TheDC: Before this book came out, your previous two books were religious in nature. Do you expect to write more on religious issues in the coming years, especially now that you're president of a Christian college, or are you going to focus more on political books like this one?

DD: For the last several years, my goal has been to keep one foot in the, you might say, religious philosophical debate and one foot in the secular cultural and political debate. I do want to point out that none of my books are religious in a sense that they rely on revelation or sacred scripture or the Bible. They address topics of religious significance like, "Is there a God? Is there life after death?" But they address them in a completely secular and rational way.

So in other words, my book which is called, "," is an attempt to discover if there is life after death by looking at near death experiences, looking at the latest findings in modern physics and brain science. In no way is it an effort to say something like, "What does the Bible say about the afterlife?" It is rather an argument on the basis of reason alone. So, yeah, I'm now interested in writing a book on, "Does the presence and magnitude of suffering in the world undermine the argument for the existence of God?" Again, it's a secular inquiry. It has a long philosophical and historical pedigree and tradition behind it.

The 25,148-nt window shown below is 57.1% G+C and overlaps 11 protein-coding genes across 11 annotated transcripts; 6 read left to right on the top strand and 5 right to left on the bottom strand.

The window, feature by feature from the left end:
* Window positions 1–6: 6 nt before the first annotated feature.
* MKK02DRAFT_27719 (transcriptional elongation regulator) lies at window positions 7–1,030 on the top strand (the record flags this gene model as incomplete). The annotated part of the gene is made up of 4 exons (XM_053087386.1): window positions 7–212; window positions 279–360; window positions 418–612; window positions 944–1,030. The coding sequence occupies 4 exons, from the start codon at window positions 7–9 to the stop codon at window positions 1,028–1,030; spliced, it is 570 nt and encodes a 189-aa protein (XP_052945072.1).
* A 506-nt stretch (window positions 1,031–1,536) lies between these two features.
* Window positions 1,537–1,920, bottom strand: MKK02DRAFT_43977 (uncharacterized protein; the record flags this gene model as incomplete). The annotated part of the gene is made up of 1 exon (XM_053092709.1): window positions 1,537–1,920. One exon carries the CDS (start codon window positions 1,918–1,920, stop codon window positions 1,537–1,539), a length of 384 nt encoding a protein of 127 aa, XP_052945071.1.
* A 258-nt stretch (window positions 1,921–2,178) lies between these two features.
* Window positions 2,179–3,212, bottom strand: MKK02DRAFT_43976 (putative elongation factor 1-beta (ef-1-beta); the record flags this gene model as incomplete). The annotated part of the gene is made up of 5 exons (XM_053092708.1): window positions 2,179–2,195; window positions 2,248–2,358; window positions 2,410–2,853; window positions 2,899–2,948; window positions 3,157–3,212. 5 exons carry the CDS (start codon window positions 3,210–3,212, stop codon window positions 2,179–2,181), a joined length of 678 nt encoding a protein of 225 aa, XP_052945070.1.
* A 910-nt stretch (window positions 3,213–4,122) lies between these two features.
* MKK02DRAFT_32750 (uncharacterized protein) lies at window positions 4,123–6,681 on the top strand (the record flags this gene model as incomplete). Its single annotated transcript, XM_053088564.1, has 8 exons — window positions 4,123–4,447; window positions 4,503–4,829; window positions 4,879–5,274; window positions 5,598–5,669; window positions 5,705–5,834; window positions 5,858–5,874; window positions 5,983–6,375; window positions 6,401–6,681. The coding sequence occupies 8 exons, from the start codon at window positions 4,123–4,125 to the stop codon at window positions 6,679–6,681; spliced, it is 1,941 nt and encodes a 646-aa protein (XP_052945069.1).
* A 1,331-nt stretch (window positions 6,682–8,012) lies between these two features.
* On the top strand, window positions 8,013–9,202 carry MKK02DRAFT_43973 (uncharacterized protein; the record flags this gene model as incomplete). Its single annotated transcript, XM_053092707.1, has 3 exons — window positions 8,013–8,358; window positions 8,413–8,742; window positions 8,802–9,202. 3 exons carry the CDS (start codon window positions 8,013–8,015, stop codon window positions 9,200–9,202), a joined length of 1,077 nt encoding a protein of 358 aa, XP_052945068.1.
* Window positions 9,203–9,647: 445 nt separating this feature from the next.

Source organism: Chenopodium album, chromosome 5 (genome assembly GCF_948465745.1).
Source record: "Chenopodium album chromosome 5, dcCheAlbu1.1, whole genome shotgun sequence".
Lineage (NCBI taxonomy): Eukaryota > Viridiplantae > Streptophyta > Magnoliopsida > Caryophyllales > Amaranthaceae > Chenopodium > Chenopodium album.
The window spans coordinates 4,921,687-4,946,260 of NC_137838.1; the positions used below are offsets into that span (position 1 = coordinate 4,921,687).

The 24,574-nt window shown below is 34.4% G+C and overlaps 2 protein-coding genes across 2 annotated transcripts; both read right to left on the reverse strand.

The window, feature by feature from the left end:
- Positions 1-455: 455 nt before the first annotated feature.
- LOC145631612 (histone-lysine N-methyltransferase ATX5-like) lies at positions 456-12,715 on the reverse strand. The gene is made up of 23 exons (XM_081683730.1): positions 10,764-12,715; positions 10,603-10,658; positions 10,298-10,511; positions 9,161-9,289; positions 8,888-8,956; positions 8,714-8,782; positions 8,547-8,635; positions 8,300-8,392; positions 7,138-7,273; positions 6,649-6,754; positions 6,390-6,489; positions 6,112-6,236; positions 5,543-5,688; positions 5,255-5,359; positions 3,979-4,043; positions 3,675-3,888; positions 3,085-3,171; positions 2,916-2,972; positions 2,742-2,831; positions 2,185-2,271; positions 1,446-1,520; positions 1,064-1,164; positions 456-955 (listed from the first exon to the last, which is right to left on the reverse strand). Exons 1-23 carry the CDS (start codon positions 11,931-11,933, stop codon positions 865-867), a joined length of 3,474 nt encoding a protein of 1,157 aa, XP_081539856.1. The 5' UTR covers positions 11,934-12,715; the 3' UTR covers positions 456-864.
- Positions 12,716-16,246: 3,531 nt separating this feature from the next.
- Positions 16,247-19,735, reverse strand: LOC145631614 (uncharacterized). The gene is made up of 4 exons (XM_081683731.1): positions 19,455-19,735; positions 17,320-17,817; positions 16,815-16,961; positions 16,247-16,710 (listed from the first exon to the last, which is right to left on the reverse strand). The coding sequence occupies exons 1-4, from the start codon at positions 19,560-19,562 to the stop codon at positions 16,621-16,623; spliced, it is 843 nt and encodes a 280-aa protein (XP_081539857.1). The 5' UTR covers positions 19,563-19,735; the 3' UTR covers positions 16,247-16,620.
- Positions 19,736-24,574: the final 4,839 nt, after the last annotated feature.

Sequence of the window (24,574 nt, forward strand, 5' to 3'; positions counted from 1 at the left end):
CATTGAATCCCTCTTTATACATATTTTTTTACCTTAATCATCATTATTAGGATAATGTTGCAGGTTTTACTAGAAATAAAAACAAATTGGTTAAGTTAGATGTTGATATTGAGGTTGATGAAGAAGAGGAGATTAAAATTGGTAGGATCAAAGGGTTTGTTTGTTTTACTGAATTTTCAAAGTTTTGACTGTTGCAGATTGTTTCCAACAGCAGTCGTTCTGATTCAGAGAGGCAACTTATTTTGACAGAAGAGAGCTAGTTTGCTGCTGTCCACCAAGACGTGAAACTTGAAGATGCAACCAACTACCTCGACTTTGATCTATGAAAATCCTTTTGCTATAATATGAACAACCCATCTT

But I'm also actively writing in the world of politics as well. I'm giving some thought to what I should write after my book on Obama.

To read Part 1 of the interview, .

This interview has been edited for clarity and readability.